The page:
50. Powers, Matthew. 2012. “‘In Forms That Are Familiar and Yet-to-Be Invented’: American Journalism and the Discourse of Technologically Specific Work.” Journal of Communication Inquiry 36 (1): 24–43. doi:10.1177/0196859911426009.10.1177/0196859911426009 [CrossRef]

51. Provost, Foster, and Tom Fawcett. 2013. “Data Science and Its Relationship to Big Data and Data-Driven Decision Making.” Big Data 1 (1): 51–59. doi:10.1089/big.2013.1508.10.1089/big.2013.1508 [CrossRef]

52. Ryfe, David M. 2012Can Journalism Survive? An Inside Look at American Newsrooms. Cambridge; Malden, MA: Polity Press. Web.

53. Usher, Nikki. 2014Making News at The New York Times. Ann Arbor: University of Michigan Press.10.3998/nmw.12848274.0001.001 [CrossRef]

54. Young, Mary Lynn, and Alfred Hermida. 2014. “From Mr. and Mrs. Outlier to Central Tendencies: Computational Journalism and Crime Reporting at the Los Angeles Times.” Digital Journalism. [This Issue] doi:10.1080/21670811.2014.976409. [Taylor & Francis Online]

And deliver us from distraction: Understanding resistance to media life

Note: This is cross-posted from the Culture Digitally blog, which represents a collective effort by a couple dozen scholars converging on questions of cultural production in the digital age. This is part of a National Science Foundation-sponsored series of workshops, the first held March 2011 at Cornell University and the second coming in April 2012 at Temple University.

Jonathan Franzen, dubbed the Great American Novelist by TIME magazine, isn’t a fan of ebooks—nay, he sees them as corrupting our values, undermining all that’s good and holy about the printed word and its place in society.

But what caught my attention about this report on his comments at a writing festival recently wasn’t so much his lament for the loss of a sense of permanence (“everything else in your life is fluid, but here is this text that doesn’t change”), although that does raise interesting questions about the role of physicality in media’s communication of authority. No, I was more intrigued by the backstory of his writing habits, which appear to shape how he sees technology generally:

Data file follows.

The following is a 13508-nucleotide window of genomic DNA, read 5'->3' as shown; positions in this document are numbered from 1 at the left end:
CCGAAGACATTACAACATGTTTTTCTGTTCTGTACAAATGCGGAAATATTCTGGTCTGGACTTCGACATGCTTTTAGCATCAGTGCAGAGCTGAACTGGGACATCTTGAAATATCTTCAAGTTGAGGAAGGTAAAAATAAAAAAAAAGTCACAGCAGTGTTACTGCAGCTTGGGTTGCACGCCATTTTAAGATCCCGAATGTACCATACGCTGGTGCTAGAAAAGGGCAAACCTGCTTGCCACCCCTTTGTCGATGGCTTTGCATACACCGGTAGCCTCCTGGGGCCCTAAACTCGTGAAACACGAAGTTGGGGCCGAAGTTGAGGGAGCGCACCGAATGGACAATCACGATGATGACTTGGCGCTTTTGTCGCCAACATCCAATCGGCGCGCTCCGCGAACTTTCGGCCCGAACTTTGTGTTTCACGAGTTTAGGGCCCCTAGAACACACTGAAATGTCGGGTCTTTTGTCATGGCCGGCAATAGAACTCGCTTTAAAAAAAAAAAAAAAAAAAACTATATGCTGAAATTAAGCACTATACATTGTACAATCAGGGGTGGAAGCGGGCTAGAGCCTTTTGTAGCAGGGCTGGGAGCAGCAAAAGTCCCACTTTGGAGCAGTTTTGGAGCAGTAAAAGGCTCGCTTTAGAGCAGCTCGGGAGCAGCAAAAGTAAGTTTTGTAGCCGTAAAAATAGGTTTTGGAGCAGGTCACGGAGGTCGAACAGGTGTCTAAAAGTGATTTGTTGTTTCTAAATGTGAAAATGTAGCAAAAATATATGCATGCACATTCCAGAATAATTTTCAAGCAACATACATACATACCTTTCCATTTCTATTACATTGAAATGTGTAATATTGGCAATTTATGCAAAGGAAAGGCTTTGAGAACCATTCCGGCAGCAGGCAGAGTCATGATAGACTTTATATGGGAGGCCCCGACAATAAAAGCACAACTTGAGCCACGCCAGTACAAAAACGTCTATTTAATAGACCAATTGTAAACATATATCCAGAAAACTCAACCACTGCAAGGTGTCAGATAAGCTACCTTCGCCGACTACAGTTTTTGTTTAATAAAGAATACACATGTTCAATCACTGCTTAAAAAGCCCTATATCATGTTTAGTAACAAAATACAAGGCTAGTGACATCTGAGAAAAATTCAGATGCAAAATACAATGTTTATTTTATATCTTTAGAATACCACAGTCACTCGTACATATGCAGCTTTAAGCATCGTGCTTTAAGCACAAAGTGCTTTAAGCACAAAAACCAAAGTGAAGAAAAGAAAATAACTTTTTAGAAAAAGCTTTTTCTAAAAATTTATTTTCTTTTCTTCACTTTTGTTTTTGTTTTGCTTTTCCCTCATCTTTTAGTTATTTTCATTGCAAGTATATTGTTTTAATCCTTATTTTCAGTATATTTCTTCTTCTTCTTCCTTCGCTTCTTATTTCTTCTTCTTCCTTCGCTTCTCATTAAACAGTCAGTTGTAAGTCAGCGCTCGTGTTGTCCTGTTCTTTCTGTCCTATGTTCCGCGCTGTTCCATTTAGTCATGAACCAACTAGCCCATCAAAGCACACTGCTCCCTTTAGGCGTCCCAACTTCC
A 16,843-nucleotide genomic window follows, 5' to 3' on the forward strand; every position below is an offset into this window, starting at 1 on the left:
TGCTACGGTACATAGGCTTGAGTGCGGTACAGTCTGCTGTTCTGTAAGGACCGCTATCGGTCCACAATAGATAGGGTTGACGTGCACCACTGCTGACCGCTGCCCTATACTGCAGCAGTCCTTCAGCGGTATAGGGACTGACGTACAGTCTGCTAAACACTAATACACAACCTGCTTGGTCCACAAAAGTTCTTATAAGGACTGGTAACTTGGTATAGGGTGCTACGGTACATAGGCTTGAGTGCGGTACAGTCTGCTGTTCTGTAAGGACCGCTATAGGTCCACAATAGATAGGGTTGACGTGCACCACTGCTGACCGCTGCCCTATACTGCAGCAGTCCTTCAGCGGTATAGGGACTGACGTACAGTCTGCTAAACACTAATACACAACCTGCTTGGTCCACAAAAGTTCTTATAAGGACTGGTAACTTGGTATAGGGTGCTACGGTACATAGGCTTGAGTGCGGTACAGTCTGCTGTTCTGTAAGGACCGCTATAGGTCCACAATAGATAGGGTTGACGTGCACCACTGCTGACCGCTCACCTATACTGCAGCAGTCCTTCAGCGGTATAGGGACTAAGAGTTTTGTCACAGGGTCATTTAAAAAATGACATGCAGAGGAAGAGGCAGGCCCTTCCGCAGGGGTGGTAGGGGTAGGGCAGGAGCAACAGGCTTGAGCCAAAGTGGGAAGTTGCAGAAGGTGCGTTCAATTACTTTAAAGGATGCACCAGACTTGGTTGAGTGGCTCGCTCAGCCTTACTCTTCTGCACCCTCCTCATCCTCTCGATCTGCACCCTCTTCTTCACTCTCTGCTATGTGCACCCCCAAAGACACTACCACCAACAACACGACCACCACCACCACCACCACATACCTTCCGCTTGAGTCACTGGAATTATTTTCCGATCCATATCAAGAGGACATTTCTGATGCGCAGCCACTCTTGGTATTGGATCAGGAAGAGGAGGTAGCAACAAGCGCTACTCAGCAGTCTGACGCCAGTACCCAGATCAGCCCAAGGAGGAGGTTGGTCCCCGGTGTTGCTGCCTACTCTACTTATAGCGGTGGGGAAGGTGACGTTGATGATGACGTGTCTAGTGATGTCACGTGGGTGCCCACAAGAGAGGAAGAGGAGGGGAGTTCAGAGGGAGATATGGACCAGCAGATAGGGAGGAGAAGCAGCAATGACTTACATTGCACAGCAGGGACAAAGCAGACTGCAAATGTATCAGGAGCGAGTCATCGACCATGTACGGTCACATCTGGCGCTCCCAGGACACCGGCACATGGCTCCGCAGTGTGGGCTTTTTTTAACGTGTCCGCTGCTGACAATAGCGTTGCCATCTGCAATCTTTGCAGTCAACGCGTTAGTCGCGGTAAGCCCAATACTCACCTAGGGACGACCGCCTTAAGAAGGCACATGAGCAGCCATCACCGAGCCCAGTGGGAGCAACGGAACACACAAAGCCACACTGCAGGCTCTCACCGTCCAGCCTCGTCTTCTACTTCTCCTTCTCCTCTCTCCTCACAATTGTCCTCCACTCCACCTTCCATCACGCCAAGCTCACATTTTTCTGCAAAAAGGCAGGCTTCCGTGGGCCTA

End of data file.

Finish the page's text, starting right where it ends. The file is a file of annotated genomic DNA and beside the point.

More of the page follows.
The acclaimed author of Freedom and The Corrections – which are published as ebooks – has said in the past that “it’s doubtful that anyone with an internet connection at his workplace is writing good fiction”. He seals the ethernet port on his own computer to prevent him connecting to the internet while he writes, also removing the card so he is unable to play computer games and wearing noise-cancelling headphones to prevent distraction.

Leaving aside the issue of a removable card used to play computer games (huh?), this concern about the interwebs, with all their neon lights and dens of distraction, getting in the way of the creative writing process appears to be shared among a number of leading writers today—at least judging by the list of authors who swear by the benefits of a Mac/Windows application that’s appropriately titled Freedom.

Screenshot from the internet-blocking software Freedom

The software locks down all network connections for up to 8 hours; you can only break the spell by restarting your machine. (By the way, I’ve played with Freedom a bit, and it’s a fine tool; my wife swears by it for her novel writing.)